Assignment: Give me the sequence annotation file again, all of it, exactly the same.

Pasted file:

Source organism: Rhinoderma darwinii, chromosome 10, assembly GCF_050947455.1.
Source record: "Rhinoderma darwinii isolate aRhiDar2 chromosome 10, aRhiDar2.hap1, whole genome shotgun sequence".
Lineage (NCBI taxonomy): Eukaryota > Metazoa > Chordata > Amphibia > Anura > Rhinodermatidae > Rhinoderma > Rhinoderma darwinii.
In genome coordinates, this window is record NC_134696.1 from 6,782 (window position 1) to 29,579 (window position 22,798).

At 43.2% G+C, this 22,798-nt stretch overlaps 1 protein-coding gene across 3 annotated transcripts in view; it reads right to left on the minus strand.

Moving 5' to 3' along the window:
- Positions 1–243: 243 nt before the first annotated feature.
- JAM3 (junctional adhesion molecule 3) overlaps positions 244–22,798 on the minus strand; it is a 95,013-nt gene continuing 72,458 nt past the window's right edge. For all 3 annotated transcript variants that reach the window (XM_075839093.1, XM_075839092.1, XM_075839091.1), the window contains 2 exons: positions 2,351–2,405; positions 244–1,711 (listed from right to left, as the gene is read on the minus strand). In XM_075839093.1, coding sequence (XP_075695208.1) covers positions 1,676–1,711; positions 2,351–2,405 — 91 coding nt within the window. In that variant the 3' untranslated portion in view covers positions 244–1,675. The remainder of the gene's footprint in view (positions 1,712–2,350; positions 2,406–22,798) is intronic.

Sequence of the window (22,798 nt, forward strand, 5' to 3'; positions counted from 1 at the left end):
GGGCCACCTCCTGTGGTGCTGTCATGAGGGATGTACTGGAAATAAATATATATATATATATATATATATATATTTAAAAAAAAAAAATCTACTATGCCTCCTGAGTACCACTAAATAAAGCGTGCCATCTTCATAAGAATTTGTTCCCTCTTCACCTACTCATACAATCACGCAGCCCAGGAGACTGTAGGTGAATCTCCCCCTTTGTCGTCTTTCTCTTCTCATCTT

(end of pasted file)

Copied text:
Source organism: Rhinoderma darwinii, chromosome 10, assembly GCF_050947455.1.
Source record: "Rhinoderma darwinii isolate aRhiDar2 chromosome 10, aRhiDar2.hap1, whole genome shotgun sequence".
Lineage (NCBI taxonomy): Eukaryota > Metazoa > Chordata > Amphibia > Anura > Rhinodermatidae > Rhinoderma > Rhinoderma darwinii.
In genome coordinates, this window is record NC_134696.1 from 6,782 (window position 1) to 29,579 (window position 22,798).

At 43.2% G+C, this 22,798-nt stretch overlaps 1 protein-coding gene across 3 annotated transcripts in view; it reads right to left on the minus strand.

Moving 5' to 3' along the window:
- Positions 1–243: 243 nt before the first annotated feature.
- JAM3 (junctional adhesion molecule 3) overlaps positions 244–22,798 on the minus strand; it is a 95,013-nt gene continuing 72,458 nt past the window's right edge. For all 3 annotated transcript variants that reach the window (XM_075839093.1, XM_075839092.1, XM_075839091.1), the window contains 2 exons: positions 2,351–2,405; positions 244–1,711 (listed from right to left, as the gene is read on the minus strand). In XM_075839093.1, coding sequence (XP_075695208.1) covers positions 1,676–1,711; positions 2,351–2,405 — 91 coding nt within the window. In that variant the 3' untranslated portion in view covers positions 244–1,675. The remainder of the gene's footprint in view (positions 1,712–2,350; positions 2,406–22,798) is intronic.

Sequence of the window (22,798 nt, forward strand, 5' to 3'; positions counted from 1 at the left end):
GGGCCACCTCCTGTGGTGCTGTCATGAGGGATGTACTGGAAATAAATATATATATATATATATATATATATATTTAAAAAAAAAAAATCTACTATGCCTCCTGAGTACCACTAAATAAAGCGTGCCATCTTCATAAGAATTTGTTCCCTCTTCACCTACTCATACAATCACGCAGCCCAGGAGACTGTAGGTGAATCTCCCCCTTTGTCGTCTTTCTCTTCTCATCTT